29 June 2006 Edition
• This news feature is funded by the European United Left/Nordic Green Left (GUE/NGL)
Counting the Cost of EU Enlargement
BY STEVE McGIFFEN
Poland and its neighbours may be beginning to suffer critical labour shortages as a result of the outflow of mostly young, educated and often skilled workers to unskilled but better-paid jobs in Britain and western Europe.
The European United Left/Nordic Green Left (GUE/NGL), the European Parliament's most progressive political formation, met in Prague recently to discuss the effects of last year's enlargement of the European Union. The GUE/NGL is, to some extent, a marriage of convenience, bringing together 41 MEPs from 16 political parties in 13 different countries and a number of, in some cases historically antagonistic, political traditions. Even their attitudes to the EU differ, with the Greek Synaspismos being the most 'Europhile', the Swedish, Dutch and Danish parties solidly opposed and the rest at various points between the two.
Similarly with enlargement, of the parties from the new member states represented in the GUE/NGL, the Cypriot AKEL was in favour of EU accession and the (Czech) Communist Party of Bohemia and Moravia was against. Despite these differences, co-operation in the European Parliament continues for two reasons.
First, it is extremely difficult to work in the institution as an independent member. The GUE/NGL, recognising this, makes the obligations of membership as light as possible. It is a "confederal" group whose different components are free to take their own positions.
Second, the group is not entirely a marriage of convenience, even if its 16 hearts rarely beat as one. GUE/NGL members, notwithstanding the illusions which some of them have in the possibility of reforming the EU, are the only MEPs who consistently and reliably stand up against the European Commission and its liberalising, deregulating, privatising feeding frenzy.
Interestingly, in recent years, divisions within the GUE/NGL on the question of the EU itself have ceased to have much practical significance. The group solidly opposed the planned European constitution, for example.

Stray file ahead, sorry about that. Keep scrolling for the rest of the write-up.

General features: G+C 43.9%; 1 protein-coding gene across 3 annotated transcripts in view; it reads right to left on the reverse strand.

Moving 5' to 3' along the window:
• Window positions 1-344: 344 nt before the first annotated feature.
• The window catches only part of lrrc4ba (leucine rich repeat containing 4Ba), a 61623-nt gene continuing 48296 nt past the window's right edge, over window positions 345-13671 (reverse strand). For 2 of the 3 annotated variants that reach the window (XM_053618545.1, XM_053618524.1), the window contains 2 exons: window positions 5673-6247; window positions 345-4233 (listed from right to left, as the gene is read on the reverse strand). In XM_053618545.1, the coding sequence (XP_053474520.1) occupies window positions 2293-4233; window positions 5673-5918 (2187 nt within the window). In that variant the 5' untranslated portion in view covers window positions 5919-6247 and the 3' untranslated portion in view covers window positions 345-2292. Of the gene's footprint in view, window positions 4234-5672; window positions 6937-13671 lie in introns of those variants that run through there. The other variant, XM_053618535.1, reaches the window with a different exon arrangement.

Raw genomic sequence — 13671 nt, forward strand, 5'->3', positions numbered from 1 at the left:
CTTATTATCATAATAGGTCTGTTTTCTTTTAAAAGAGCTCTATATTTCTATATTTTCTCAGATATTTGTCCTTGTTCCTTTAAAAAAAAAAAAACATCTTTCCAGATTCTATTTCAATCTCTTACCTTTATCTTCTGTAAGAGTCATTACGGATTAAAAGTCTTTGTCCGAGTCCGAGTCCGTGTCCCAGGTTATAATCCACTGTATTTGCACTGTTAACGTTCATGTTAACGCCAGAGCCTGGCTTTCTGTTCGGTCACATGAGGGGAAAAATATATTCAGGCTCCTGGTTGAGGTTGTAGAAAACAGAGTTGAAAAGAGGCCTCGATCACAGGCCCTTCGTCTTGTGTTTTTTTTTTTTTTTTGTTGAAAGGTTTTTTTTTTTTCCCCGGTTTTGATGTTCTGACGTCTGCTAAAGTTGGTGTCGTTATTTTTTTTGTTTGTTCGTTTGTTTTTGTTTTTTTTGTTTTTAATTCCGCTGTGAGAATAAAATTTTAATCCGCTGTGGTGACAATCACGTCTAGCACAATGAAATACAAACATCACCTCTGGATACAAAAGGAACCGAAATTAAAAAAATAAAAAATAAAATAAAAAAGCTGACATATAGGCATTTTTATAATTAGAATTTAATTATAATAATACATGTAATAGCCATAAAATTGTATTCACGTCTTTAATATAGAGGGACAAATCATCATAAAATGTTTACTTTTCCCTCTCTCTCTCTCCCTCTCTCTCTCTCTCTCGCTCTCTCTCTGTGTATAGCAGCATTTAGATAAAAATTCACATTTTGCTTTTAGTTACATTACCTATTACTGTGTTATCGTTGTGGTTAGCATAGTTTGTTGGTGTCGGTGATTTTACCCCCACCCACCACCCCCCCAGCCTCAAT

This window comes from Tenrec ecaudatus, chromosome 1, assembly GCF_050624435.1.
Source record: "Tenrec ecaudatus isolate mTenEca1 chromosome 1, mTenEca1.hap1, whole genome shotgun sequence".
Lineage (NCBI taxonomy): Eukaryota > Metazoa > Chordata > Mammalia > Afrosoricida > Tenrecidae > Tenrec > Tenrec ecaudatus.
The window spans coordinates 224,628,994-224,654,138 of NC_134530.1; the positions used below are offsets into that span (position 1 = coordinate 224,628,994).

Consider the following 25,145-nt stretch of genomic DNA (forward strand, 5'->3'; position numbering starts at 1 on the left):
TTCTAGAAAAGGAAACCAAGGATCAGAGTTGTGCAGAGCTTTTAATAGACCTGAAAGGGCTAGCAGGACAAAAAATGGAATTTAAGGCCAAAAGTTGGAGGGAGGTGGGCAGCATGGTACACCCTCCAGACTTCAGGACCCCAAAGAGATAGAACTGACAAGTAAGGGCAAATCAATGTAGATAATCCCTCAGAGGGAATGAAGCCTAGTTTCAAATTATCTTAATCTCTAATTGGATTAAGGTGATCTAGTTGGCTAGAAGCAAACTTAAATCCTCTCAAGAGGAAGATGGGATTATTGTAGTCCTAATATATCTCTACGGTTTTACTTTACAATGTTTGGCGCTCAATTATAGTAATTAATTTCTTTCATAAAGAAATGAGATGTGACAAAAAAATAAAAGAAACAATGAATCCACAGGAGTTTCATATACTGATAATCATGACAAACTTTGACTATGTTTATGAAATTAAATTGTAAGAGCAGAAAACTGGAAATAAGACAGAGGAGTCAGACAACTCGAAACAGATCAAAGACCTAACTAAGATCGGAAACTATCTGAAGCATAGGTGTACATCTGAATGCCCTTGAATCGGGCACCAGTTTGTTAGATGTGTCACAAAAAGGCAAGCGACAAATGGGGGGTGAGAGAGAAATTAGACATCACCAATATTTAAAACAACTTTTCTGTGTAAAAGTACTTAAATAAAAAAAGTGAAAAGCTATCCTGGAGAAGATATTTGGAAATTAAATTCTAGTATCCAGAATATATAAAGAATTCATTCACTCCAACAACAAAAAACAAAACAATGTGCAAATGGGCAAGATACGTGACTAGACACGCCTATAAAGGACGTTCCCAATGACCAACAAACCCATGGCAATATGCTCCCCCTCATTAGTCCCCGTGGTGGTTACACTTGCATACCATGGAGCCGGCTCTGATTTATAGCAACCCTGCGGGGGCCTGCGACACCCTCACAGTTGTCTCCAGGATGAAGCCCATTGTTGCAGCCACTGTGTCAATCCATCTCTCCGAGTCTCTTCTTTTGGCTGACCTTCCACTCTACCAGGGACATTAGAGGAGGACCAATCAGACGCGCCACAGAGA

The discussion in Prague demonstrated that the range of attitudes to enlargement - from enthusiastic to hostile, though most parties stressed that it was up to the people of the applicant countries to decide for themselves - has effectively narrowed to the realisation that, whatever anyone may have thought beforehand, EU accession has brought few, if any, benefits to the people of the countries involved and many, many disadvantages.
As GUE/NGL chairman Francis Wurtz, of the French Communist Party, told the meeting, while the European Commission's recent report on the enlargement trumpeted the level of foreign direct investment in the new member states as a measure of success, it "said nothing about the nature of these investments nor their effects from the point of view of environmental or social criteria". Pointing to an overall unemployment rate of 15% and average income levels which stand at only a quarter of those in the older member states, Wurtz noted that "the division between old and new members is growing. The only ones who are profiting are generally big corporations".
Erik Meijer, the Dutch member whose Socialist Party (SP) was the only parliamentary party to campaign for a No in the Netherlands' referendum on the 'constitution', drew attention to the problems which the enlargement was also causing in Western Europe. Noting the "anxiety over cheap labour from the new member states," he said that the SP was "not against an open labour market," but that this would only be acceptable to Dutch workers if people from whatever country were employed "under conditions of equal pay for equal work."
From the new member states themselves, Czech MEP Miloslav Ransdorf said that "we were promised higher levels of investment, more employment and more prosperity. Not much of this has come to pass, while, on essential points such as the working time directive, we've gone backwards. Privatisation was a major factor in the loss of 750,000 jobs, while sanctions on agricultural overproduction meant that the country had become a net payer into the Common Agricultural Policy funds.
The effects of EU policies can only mean a continuation of mass migration from east to west as unemployment and low wages force people to look for a better life. The enrichment of British and other western European culture through immigration has long been among the most positive features of the country's and the region's life and the arrival of workers from central and eastern Europe will bring much to celebrate. As Erik Meijer pointed out in Prague, however, if such workers are brought in as cheap labour, their welcome will last only as long as the economy continues to be relatively healthy, which, in a capitalist system, can never be sustained for very long.